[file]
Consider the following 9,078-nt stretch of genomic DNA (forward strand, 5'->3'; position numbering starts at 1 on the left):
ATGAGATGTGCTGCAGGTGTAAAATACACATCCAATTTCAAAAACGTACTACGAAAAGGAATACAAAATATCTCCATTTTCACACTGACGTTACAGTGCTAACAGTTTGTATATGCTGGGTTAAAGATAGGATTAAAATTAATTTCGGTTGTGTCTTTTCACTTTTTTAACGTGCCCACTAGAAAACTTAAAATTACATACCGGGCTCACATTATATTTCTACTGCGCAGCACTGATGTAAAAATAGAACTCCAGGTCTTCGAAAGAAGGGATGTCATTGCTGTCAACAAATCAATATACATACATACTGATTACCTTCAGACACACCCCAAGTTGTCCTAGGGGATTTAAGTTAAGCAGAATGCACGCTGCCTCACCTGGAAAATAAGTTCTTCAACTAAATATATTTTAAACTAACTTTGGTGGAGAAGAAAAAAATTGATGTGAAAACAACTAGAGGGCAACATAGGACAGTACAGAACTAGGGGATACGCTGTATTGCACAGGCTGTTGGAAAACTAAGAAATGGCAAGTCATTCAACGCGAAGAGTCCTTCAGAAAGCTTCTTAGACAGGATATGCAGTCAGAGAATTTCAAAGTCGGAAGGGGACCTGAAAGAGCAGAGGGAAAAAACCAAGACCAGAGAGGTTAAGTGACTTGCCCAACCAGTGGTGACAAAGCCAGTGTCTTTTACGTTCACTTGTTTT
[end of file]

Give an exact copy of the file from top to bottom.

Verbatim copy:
Consider the following 9,078-nt stretch of genomic DNA (forward strand, 5'->3'; position numbering starts at 1 on the left):
ATGAGATGTGCTGCAGGTGTAAAATACACATCCAATTTCAAAAACGTACTACGAAAAGGAATACAAAATATCTCCATTTTCACACTGACGTTACAGTGCTAACAGTTTGTATATGCTGGGTTAAAGATAGGATTAAAATTAATTTCGGTTGTGTCTTTTCACTTTTTTAACGTGCCCACTAGAAAACTTAAAATTACATACCGGGCTCACATTATATTTCTACTGCGCAGCACTGATGTAAAAATAGAACTCCAGGTCTTCGAAAGAAGGGATGTCATTGCTGTCAACAAATCAATATACATACATACTGATTACCTTCAGACACACCCCAAGTTGTCCTAGGGGATTTAAGTTAAGCAGAATGCACGCTGCCTCACCTGGAAAATAAGTTCTTCAACTAAATATATTTTAAACTAACTTTGGTGGAGAAGAAAAAAATTGATGTGAAAACAACTAGAGGGCAACATAGGACAGTACAGAACTAGGGGATACGCTGTATTGCACAGGCTGTTGGAAAACTAAGAAATGGCAAGTCATTCAACGCGAAGAGTCCTTCAGAAAGCTTCTTAGACAGGATATGCAGTCAGAGAATTTCAAAGTCGGAAGGGGACCTGAAAGAGCAGAGGGAAAAAACCAAGACCAGAGAGGTTAAGTGACTTGCCCAACCAGTGGTGACAAAGCCAGTGTCTTTTACGTTCACTTGTTTT